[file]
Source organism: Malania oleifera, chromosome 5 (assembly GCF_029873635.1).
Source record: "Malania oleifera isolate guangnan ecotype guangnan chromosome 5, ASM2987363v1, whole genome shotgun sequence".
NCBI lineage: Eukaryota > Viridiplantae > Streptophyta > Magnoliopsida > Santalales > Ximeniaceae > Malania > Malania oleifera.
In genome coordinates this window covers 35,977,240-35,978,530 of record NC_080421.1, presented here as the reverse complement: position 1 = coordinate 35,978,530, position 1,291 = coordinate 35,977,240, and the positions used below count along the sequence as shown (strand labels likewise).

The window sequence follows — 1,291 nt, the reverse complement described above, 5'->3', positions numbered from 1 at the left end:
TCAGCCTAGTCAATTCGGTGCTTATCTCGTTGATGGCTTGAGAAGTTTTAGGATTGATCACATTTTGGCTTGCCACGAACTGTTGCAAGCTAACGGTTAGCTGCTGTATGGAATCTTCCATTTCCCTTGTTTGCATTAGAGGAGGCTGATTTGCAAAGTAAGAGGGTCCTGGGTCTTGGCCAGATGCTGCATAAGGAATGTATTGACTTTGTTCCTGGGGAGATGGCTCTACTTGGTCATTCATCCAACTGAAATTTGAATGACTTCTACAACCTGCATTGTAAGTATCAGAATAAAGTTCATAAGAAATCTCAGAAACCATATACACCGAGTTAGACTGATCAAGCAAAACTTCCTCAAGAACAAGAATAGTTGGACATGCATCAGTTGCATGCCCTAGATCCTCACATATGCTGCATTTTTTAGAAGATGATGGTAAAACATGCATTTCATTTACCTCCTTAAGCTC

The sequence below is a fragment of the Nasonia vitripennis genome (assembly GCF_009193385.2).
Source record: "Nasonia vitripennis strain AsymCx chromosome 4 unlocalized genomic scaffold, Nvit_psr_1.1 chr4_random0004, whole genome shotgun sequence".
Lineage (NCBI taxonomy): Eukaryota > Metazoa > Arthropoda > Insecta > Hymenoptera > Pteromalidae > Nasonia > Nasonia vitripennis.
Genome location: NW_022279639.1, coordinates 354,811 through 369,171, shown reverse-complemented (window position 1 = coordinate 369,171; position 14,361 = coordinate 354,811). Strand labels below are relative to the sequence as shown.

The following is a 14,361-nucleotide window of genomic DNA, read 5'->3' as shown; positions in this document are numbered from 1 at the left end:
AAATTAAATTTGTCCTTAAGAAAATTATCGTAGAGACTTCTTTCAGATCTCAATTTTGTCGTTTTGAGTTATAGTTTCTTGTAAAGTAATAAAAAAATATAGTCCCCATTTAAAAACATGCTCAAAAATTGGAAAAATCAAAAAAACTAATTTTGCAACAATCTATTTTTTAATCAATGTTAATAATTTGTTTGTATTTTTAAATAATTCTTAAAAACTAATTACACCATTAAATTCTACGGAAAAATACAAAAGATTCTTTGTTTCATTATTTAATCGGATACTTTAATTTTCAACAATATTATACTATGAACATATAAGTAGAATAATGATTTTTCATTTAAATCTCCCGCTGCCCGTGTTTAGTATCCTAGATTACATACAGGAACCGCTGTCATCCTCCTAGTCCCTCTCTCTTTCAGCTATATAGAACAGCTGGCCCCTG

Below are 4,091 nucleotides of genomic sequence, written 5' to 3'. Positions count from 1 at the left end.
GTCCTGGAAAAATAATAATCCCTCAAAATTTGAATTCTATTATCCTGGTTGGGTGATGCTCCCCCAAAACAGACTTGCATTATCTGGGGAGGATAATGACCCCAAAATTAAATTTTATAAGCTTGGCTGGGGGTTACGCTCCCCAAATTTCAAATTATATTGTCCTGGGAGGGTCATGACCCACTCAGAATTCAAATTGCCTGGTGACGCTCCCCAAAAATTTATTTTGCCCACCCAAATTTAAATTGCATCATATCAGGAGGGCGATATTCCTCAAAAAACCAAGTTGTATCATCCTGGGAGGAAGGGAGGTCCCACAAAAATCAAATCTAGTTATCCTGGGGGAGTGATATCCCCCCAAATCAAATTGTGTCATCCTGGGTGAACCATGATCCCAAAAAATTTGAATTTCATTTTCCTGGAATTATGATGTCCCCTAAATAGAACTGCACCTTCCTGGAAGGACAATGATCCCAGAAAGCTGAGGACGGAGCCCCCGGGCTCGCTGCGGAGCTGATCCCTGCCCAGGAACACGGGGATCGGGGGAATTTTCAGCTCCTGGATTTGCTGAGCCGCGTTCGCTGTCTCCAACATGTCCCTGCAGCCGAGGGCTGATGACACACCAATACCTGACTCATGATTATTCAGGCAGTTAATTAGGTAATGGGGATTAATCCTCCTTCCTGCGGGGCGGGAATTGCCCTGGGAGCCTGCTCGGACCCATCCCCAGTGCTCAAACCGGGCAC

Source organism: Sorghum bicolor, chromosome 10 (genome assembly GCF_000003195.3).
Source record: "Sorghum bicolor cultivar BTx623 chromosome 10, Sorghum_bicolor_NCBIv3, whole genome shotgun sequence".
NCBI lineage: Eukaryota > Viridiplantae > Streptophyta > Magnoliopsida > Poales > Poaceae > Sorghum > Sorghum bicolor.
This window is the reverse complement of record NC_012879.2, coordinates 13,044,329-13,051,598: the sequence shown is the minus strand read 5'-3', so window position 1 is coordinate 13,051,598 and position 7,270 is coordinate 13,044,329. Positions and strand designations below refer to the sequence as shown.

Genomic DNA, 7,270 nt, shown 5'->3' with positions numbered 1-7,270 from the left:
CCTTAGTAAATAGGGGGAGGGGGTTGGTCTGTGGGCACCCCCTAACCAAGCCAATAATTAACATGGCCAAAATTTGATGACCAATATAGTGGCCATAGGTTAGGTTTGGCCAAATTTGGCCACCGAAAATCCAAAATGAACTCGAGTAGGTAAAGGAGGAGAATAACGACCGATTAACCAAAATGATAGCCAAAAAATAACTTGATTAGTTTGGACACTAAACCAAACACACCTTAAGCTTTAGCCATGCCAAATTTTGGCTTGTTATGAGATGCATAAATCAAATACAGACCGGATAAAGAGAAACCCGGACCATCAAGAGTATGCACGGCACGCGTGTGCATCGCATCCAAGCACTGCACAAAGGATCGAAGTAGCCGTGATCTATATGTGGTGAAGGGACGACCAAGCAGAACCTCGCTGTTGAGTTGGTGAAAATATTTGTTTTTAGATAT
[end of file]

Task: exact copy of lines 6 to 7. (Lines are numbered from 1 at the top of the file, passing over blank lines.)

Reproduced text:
TCAGCCTAGTCAATTCGGTGCTTATCTCGTTGATGGCTTGAGAAGTTTTAGGATTGATCACATTTTGGCTTGCCACGAACTGTTGCAAGCTAACGGTTAGCTGCTGTATGGAATCTTCCATTTCCCTTGTTTGCATTAGAGGAGGCTGATTTGCAAAGTAAGAGGGTCCTGGGTCTTGGCCAGATGCTGCATAAGGAATGTATTGACTTTGTTCCTGGGGAGATGGCTCTACTTGGTCATTCATCCAACTGAAATTTGAATGACTTCTACAACCTGCATTGTAAGTATCAGAATAAAGTTCATAAGAAATCTCAGAAACCATATACACCGAGTTAGACTGATCAAGCAAAACTTCCTCAAGAACAAGAATAGTTGGACATGCATCAGTTGCATGCCCTAGATCCTCACATATGCTGCATTTTTTAGAAGATGATGGTAAAACATGCATTTCATTTACCTCCTTAAGCTC

The sequence below is a fragment of the Nasonia vitripennis genome (assembly GCF_009193385.2).